Former Sun columnist Jon Gaunt said last night Rebekah Brooks won’t resign as chief executive of News International because to do so would put her boss James Murdoch in the firing line.
Gaunt worked for The Sun for six years, first as a columnist, then as the presenter of the paper’s shortlived attempt to launch an internet radio station, SunTalk, which closed last July.
Speaking at a debate held as part of the launch party in London for the website Huffington Post UK he said: ‘I think what she should do is look hard in the mirror because if that was somebody who ran Easyjet or ICI or any other big public company they would probably say the buck stops with me.
‘So Rebekah should probably think on that. I’m not going to sit here and say she should go.
‘I don’t think she will go because if she goes the attention will change on to James. James Murdoch is the heir apparent and I don’t think Rupert Murdoch will allow that so that’s why I think she will probably survive. I would look in the mirror and say I’ve messed up.”
Brooks was editor of the News of the World in 2002 at the time an investigator working for the newspaper allegedly hacked into the mobile phone of murdered schoolgirl Milly Dowler. It emerged yesterday that she may have been on holiday at the time the alleged hacking happened.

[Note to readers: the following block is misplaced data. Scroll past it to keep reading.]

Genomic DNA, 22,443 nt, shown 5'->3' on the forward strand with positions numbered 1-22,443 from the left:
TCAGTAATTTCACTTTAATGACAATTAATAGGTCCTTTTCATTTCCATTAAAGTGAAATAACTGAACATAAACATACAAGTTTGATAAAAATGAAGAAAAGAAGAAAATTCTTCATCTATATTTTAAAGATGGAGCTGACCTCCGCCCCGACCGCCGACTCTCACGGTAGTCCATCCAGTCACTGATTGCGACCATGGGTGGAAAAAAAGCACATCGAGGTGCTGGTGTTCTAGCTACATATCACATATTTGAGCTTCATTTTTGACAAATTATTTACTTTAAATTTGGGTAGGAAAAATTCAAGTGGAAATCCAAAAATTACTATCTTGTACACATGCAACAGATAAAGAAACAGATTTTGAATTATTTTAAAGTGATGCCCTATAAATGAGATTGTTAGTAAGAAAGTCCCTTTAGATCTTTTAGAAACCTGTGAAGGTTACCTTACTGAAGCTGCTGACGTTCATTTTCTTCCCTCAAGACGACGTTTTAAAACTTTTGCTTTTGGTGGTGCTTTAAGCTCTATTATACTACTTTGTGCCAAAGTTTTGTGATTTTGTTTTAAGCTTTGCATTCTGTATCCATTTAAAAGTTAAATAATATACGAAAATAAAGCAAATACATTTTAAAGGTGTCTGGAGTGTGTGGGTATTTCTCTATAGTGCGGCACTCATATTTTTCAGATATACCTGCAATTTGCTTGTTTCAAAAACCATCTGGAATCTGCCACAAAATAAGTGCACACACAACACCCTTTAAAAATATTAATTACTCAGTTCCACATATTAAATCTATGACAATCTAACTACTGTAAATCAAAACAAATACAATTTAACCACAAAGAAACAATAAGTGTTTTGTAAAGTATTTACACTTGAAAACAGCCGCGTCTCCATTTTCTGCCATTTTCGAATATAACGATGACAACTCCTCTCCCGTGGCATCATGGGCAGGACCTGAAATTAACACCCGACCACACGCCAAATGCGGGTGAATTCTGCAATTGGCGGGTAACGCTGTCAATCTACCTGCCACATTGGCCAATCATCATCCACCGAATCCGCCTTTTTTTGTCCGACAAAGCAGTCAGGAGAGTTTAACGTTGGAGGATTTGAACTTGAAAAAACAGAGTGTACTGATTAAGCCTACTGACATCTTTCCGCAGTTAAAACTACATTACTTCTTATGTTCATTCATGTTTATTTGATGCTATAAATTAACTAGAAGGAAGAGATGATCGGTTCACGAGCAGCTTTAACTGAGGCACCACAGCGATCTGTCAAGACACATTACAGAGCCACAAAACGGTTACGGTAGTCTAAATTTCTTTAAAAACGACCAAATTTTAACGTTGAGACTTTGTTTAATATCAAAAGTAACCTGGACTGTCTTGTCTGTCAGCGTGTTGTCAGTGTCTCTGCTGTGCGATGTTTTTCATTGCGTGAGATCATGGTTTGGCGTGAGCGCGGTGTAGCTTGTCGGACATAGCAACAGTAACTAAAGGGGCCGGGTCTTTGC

Brooks was made chief executive of News of the World publisher News International in June 2009. Her immediate boss is News Corp chief executive Rupert Murdoch’s son James – who is chief executive for News Corp in Europe and Asia.
Speaking at the same debate Arianna Huffington said: ‘If she knew about this she should resign because she’s culpable, if she didn’t she should resign because she is negligentâ€¦That’s what leadership is about.
‘For her to say she was on vacation when this happenedâ€¦This is laughable.”
When asked by panel chairman Richard Bacon when she thought Brooks would resign, Huffington said: ‘Someone on this panel who shall remain nameless predicted the weekend. I trust that person and I won’t detail what they said to me privately.”
The other panelists were former Labour spin doctor Alastair Campbell, Liberty director Shami Chakrabarti, Kelly Osborne and Telegraph journalist Celia Walden.